You will notice if you look carefully some of the brush strokes lead turn and point towards the center. I was working on the brush dipping into the paint every few brush strokes. And I programmed it so that before the robot gets paint, it centers itself above the page, reorients all its motors and then dip into the paint (you will see this in the video above). If I did not do this the robot would eventually run into itself due to a ‘singularity’ issue. Because it has so many pivot, there is more than one set of positions to achieve the same brush location. So if I am programming it to go to a brush position and it has more than one solution to get there, it can lose track of where it is and it will tie itself into a knot. The robot manual called this “singularity”. Therefore I need unwind the robot consistently. Since I also need to consistently get paint – it makes sense to reset the arm before and after each dip.
Re-centering the robot every few brush strokes slows down the process. So each time I started and stopped the robot I sped the robot up about 10% (without increasing its acceleration). In one of the first runs (when I was first testing it without paint), it overloaded as its default speed was too fast. So I thought start ridiculously slow and then build up. The video has been sped up 2x to be mindful of your time.
Controlling Brush Strokes vs. Controlling Each Movement
So back to the reason there are drag marks on the paintings. For this painting, each movement the arm makes is a single command read from the csv file. This is different than my previous robot code where each brush stroke is a row in the code. My code for the smaller robot, the code reads each brush stroke and then breaks them into segments of motions. I had to dig out some trigonometry formulas to achieve this and because of this I have greater control over how to enter and exit each brush stroke. In contrast, the CAD tool exports individual movements – so a brush stroke can have multiple lines in the code. Which means I have to figure out how to denote the start and end of a brush stroke in a long series of robot positions. I am still working on how best to find the entry point and exit point in the motions to grab more paint. Sometime my code worked, sometime it didn’t – and if it didn’t the outcome was a drag mark towards the center. I don’t mind this as it is an outcome of the process.
Another artifact in this painting is some of the brush strokes area actually layers of different colors. You can see a slightly dark edge on some of the light brush strokes in the middle. This is a mistake – the robot painted the wrong color and I went back and corrected it. This happened because I had assumed the order I drew the individual vertical lines on the tablet would lead to the same sequence the 3D parametric CAD would analyze each line. It turns out the order was “a bit” arbitrary. I put “a bit” in quotes as it started off working as expected – but then did not. So my short term solution was to export each color individually as its own set of robot code. This was very time consuming… so I will have to keep thinking about how to manage colors in a painting.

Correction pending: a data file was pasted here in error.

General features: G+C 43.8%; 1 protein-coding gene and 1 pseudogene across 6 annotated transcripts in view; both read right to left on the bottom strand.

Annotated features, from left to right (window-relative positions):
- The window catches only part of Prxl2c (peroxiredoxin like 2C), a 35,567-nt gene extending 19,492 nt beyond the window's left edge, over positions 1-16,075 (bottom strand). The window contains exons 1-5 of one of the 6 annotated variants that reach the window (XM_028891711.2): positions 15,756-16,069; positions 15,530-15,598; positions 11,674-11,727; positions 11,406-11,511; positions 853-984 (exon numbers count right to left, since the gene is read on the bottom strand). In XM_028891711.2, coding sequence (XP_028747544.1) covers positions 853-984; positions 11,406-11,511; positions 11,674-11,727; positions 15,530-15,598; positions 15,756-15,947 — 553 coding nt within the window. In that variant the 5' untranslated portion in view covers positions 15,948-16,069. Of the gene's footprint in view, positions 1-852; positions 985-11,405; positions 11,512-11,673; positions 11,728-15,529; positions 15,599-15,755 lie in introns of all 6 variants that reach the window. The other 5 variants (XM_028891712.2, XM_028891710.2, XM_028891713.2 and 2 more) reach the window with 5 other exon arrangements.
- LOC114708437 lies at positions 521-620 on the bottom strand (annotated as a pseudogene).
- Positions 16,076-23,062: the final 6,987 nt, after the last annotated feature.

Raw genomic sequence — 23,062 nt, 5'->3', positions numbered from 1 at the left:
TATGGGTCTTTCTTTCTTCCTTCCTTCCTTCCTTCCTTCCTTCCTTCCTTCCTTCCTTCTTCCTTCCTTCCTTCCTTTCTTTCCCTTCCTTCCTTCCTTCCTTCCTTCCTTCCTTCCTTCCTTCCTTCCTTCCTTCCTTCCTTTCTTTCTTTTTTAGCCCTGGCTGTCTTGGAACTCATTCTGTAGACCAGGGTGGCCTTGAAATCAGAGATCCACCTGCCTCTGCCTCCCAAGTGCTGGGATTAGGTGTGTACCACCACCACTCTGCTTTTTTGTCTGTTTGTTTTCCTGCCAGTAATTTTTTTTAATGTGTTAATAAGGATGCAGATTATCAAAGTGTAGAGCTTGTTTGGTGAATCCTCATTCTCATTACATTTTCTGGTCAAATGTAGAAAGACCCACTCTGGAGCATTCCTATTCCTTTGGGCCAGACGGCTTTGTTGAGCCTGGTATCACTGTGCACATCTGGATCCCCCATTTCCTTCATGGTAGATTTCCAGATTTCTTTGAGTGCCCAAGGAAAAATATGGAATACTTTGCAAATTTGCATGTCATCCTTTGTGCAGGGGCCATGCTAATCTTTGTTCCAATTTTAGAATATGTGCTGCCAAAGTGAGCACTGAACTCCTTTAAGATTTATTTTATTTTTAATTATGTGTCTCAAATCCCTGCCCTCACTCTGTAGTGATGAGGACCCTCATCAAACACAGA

Bigger Paintings = More Time & Resources
My small paint containers that last a full day when I did installation shows with my desktop robots doing 9″x12″ paintings, did not last one single 18″x24″ painting. Larger sheets, more paint, more catastrophic mistakes due to code translations… this project will take more time and resources. The difficulty in using this tool reminds me of a Harold Cohen quote:
“An artist has never really needed his tools to be easy to use; that’s a very common misunderstanding. He needs them to be difficult to use – not impossible but difficult. They have to be difficult enough to stimulate a sufficient level of creative performance, and you don’t do that with something that’s easy to use.” ~ Harold Cohen
If Painting with a Robot was Easy…
If painting with a robot were easy, everyone would be doing it. I am super keen to hear if my ramblings about the technical details of a painting is interesting. I think some of the unexpected results in painting with the robot can achieve beautiful results or at least a story. But perhaps it is only interesting to me. Hence I would love your feedback.